Traditional portfolio construction using just long-only stocks and bonds is yesterday's story and no longer enough to generate real diversification and sustained performance, said Ricardo Cortez, senior portfolio management specialist at Broadmark Asset Management LLC.
“Generally speaking, stocks over the next several years will be pretty sluggish and you won't be able to get 7% to 10% annual returns just using stocks and bonds,” he said. “You just can't get there from here with traditional strategies.”
Speaking at the Investment Management Consultants Association annual conference in Las Vegas, Mr. Cortez encouraged financial advisers to start embracing the idea of alternative investment strategies.
“The investment management industry is changing and in the long run alternatives will need to blend with traditional assets,” he said. “It is all changing because of the market performance over the last 10 years, because of an increased emphasis on risk management and because clients are asking us to be more tactical.”
As part of his case for being more tactical, Mr. Cortez illustrated that dating back to 1871 there have been five periods during which the S&P Composite and its precursor indices saw multi-year declines similar to or worse than those of the past decade.
Between 1968 and 1982, for example, the S&P index fell by 63%, after which began a 20-year bull market run.
“This kind of thing has happened before, and it's not new, but we do need new ways to deal with it,” he said.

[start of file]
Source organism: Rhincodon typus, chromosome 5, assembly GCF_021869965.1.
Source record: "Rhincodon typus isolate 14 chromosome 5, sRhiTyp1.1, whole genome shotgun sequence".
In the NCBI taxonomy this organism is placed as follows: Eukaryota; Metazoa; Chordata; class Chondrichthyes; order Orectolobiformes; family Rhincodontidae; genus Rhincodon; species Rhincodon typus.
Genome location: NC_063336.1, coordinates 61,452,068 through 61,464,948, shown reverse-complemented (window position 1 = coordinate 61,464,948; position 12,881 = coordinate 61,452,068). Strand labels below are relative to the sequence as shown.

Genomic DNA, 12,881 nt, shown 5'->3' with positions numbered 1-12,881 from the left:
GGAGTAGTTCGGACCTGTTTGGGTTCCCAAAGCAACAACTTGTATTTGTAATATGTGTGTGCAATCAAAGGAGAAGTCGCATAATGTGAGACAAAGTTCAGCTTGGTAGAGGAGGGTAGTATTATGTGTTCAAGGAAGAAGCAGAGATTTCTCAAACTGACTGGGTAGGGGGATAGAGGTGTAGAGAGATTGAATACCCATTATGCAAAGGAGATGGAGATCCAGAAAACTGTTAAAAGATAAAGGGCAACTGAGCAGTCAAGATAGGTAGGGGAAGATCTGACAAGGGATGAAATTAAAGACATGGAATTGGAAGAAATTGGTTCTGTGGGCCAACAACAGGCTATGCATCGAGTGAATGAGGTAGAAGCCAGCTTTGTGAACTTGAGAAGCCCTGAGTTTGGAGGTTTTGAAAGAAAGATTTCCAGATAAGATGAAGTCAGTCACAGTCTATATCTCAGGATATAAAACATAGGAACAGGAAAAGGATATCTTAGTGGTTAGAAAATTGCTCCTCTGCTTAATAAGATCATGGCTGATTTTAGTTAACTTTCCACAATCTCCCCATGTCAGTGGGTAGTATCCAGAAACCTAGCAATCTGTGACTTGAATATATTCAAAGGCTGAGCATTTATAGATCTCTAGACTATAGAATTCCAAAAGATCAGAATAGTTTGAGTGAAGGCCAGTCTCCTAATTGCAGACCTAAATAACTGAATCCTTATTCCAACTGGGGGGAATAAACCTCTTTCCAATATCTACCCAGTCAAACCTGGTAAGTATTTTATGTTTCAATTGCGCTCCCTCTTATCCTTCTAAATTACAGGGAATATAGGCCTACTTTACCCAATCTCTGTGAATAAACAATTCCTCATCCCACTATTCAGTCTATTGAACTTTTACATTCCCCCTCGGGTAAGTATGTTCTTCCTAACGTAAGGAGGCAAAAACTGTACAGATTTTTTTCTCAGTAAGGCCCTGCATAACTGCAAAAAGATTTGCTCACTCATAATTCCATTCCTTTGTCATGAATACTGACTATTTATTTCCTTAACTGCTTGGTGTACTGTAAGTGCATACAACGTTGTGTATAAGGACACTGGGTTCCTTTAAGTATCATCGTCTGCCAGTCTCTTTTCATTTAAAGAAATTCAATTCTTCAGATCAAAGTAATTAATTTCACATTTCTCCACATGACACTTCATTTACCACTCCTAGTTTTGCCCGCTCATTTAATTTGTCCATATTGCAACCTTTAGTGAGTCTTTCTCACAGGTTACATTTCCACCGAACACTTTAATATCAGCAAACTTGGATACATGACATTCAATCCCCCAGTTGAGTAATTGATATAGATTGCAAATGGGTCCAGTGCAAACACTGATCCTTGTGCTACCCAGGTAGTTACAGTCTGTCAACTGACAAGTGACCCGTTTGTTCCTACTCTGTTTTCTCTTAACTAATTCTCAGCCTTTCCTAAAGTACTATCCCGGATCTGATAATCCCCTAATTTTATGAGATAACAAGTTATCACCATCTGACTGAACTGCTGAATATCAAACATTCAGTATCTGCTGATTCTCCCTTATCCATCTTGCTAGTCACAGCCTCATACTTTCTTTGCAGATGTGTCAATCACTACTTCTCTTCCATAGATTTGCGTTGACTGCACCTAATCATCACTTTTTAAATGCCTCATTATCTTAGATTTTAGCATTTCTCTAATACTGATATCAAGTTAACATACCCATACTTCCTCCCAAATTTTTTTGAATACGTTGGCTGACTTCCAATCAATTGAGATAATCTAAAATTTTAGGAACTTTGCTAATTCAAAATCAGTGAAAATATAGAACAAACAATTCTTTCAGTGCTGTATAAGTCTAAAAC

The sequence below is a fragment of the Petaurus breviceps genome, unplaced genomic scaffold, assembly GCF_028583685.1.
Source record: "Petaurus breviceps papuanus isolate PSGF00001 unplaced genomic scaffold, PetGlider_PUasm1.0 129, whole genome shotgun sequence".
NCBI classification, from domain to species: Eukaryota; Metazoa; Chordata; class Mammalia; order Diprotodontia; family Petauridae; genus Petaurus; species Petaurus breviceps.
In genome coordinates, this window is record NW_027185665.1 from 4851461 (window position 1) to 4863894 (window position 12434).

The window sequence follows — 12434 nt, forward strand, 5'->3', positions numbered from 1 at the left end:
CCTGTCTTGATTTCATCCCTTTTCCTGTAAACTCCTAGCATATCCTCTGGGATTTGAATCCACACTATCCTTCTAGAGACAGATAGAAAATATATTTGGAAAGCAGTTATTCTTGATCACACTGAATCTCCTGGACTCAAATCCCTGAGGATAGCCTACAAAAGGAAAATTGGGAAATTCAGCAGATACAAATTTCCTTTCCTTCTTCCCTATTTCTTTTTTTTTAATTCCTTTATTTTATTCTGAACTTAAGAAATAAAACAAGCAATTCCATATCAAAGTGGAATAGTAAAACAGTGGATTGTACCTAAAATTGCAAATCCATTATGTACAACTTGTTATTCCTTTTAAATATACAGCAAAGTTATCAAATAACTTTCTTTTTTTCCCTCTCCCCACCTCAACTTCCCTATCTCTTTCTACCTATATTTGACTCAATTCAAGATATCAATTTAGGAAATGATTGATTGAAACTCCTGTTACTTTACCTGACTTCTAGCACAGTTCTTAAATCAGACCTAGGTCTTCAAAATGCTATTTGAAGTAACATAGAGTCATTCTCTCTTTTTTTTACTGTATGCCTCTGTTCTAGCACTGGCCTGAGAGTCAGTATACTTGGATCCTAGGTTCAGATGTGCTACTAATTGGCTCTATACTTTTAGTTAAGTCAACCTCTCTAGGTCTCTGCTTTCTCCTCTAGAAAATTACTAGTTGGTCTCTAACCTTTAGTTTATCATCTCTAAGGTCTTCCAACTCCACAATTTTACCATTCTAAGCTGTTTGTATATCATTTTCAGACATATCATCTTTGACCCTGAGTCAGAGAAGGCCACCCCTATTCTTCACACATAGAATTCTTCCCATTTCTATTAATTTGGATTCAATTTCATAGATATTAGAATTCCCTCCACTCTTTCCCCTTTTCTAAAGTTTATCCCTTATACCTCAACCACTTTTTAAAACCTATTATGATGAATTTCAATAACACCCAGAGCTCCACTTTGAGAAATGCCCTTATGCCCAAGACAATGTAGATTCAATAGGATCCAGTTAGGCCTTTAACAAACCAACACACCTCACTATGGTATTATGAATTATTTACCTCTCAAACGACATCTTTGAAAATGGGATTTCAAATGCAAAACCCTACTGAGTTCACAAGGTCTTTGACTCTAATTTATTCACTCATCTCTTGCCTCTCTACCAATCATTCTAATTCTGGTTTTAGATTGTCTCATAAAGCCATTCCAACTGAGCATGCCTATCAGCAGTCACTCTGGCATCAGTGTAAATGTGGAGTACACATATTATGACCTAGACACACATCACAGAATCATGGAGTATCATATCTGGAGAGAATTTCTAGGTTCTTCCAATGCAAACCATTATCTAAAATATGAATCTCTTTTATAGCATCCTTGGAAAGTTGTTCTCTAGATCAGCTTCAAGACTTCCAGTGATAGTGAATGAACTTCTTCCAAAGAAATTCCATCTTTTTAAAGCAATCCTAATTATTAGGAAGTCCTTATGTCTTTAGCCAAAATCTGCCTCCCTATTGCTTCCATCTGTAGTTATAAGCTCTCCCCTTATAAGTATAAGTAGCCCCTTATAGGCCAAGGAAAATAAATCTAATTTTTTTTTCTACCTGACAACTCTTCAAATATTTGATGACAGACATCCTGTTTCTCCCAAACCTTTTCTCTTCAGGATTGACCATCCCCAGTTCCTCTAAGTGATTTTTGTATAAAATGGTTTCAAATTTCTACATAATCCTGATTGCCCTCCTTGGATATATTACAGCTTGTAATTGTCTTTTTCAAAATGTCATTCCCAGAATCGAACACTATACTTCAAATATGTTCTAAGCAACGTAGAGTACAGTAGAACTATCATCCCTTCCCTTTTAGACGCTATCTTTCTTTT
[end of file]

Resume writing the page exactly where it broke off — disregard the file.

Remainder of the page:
Along those lines he cited the Harvard University endowment, which has a 52% allocation to alternative investments. By contrast, he said most individual investors have about 5% allocated to alternatives.
“I'm not suggesting everyone should do what Harvard does, but to be somewhere in the middle might be appropriate,” he said.
One mistake a lot of advisers make, he said, is in using the popular core-satellite approach they will allocate the largest portion in the core to broad market indexes that only benefit during up markets.
“Simple core and satellite is not the way to look at the markets today,” he said. “I suggest adding some non-correlated risk management to the core.”
Reducing exposure to market downturns, he said, can lead to easier and faster recoveries from losses.
In a break-even analysis of the S&P 500 Index between 1960 and 2010, Mr. Cortez illustrated that by avoiding just 60% of the downside of the market through hedging or tactical investing an investor only needed 55% of the performance of the S&P to keep pace with the index.
In terms of access to alternative strategies, he pointed out that the financial services industry is moving toward the retail market with registered mutual funds that offer a variety of non-correlated strategies.
“Some of the alternative mutual funds will not make the transition well,” he said. “But the industry is taking many of the risk-managed strategies and making them available in registered products.”